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Episode 4 – Event Sourcing Basics

2012 August 31
by Kerry Street
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Event Sourcing Basics (a day in the car factory). Kerry and Rinat review questions about designing command and event messages and then introduce the new topic of Event Sourcing. We model one day at the Factory using event sourcing, domain language and concepts discussed in earlier episodes.

Direct Download link: Episode 4 – Event Sourcing Basics – (66 minutes)

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Here’s the car factory implementation diagram, referenced in this episode:

Car Factory Implementation Plan

Homework:

  • CSharp developers: implement 2 remaining methods of Factory using event sourcing
  • other languages: reimplement Sample E004 in your own language

References:

What do you think?

16 Responses Post a comment
  1. Tim Dunnington permalink
    August 31, 2012

    Hey guys, you weren’t on the Zune marketplace, which means I couldn’t pull up your podcast on my Windows phone using the built-in podcast app.

    I just went ahead and submitted your feed URL to the Zune Marketplace (there’s a button on this page http://social.zune.net/podcasts/#)

    Ciao!

    • Kerry Street permalink*
      August 31, 2012

      So what you are saying is, even though we don’t work at the same place anymore, you are STILL solving my problems? :) Thanks a lot buddy, appreciate the help. See you at the conf in a couple months!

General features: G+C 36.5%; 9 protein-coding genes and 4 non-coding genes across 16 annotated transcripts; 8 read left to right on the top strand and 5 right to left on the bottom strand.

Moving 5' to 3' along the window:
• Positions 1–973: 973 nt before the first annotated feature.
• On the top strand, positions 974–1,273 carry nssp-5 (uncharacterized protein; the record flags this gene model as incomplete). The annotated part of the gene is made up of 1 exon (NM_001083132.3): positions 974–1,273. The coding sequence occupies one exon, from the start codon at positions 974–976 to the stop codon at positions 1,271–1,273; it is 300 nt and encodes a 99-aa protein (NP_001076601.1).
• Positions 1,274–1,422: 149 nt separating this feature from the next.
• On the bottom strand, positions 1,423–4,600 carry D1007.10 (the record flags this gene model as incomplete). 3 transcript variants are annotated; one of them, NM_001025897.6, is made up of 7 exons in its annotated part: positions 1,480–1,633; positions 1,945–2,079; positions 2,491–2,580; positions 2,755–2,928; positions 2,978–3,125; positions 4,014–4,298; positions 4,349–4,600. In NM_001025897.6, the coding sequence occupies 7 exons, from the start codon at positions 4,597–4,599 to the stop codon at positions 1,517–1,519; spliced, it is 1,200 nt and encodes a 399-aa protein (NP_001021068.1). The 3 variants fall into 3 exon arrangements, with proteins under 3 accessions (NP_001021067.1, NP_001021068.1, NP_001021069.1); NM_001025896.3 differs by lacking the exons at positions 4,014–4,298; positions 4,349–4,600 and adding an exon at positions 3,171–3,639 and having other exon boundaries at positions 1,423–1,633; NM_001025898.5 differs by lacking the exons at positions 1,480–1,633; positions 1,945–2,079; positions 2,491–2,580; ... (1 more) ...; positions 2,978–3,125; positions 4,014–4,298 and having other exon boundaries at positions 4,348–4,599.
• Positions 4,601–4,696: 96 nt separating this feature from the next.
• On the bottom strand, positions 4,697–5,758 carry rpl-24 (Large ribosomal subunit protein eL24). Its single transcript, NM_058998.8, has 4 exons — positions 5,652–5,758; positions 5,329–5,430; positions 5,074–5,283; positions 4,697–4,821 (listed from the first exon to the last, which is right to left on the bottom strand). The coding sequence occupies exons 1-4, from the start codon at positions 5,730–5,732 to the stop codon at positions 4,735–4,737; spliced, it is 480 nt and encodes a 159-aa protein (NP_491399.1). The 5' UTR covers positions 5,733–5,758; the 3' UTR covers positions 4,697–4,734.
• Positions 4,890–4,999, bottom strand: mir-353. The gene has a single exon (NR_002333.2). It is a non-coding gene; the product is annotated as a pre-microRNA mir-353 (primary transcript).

2. Mikhail Zelenin permalink
    September 4, 2012

    Hello guys, may be it better to split discussion of previous topic and new one on two separate episodes. It will help with 30 minutes time-boxing )

    And Rinat please sometimes use “basically” instead of “in essence” :))))

    Thank you a lot!

    • Rinat Abdullin permalink*
      September 7, 2012

      Mikhail, thanks. Will try to do that.

  3. Jason Wyglendowski permalink
    September 4, 2012

    I just finished listening to the episode on my way home from work and found that it complemented well the code examples which I actually went through prior to listening to the podcast. Kerry your comments and questions are well stated and are in line what I would have asked if I was sitting in on the podcast. The trick in Rinat’s code

    ((dynamic) this).AnnounceInsideFactory((dynamic) e);

    This could also be accomplished without the dynamic keyword and if statements though it does require another line of code.

    Dim _event as Object = e
    Me.AnnounceInsideFactory(_event)

    I would agree with Rinat that shorter say 20 to thirty minute podcasts are probably better but I would suggest that maybe every four or so podcasts do one that is in the say 45 minutes to hour just dedicated to reviewing concepts and discussing perhaps homework assignments.

    Kerry my order is in for a Zenbook and hopefully it will be in by the weekend so I can start providing some VB.NET code. Once I get my laptop I will setup up a GIT HUB account. So would I just do a pull request using the new VS tools from git then share the link with you guys? How does that work? Since I work as a team one I have never had the need to use distributed source control.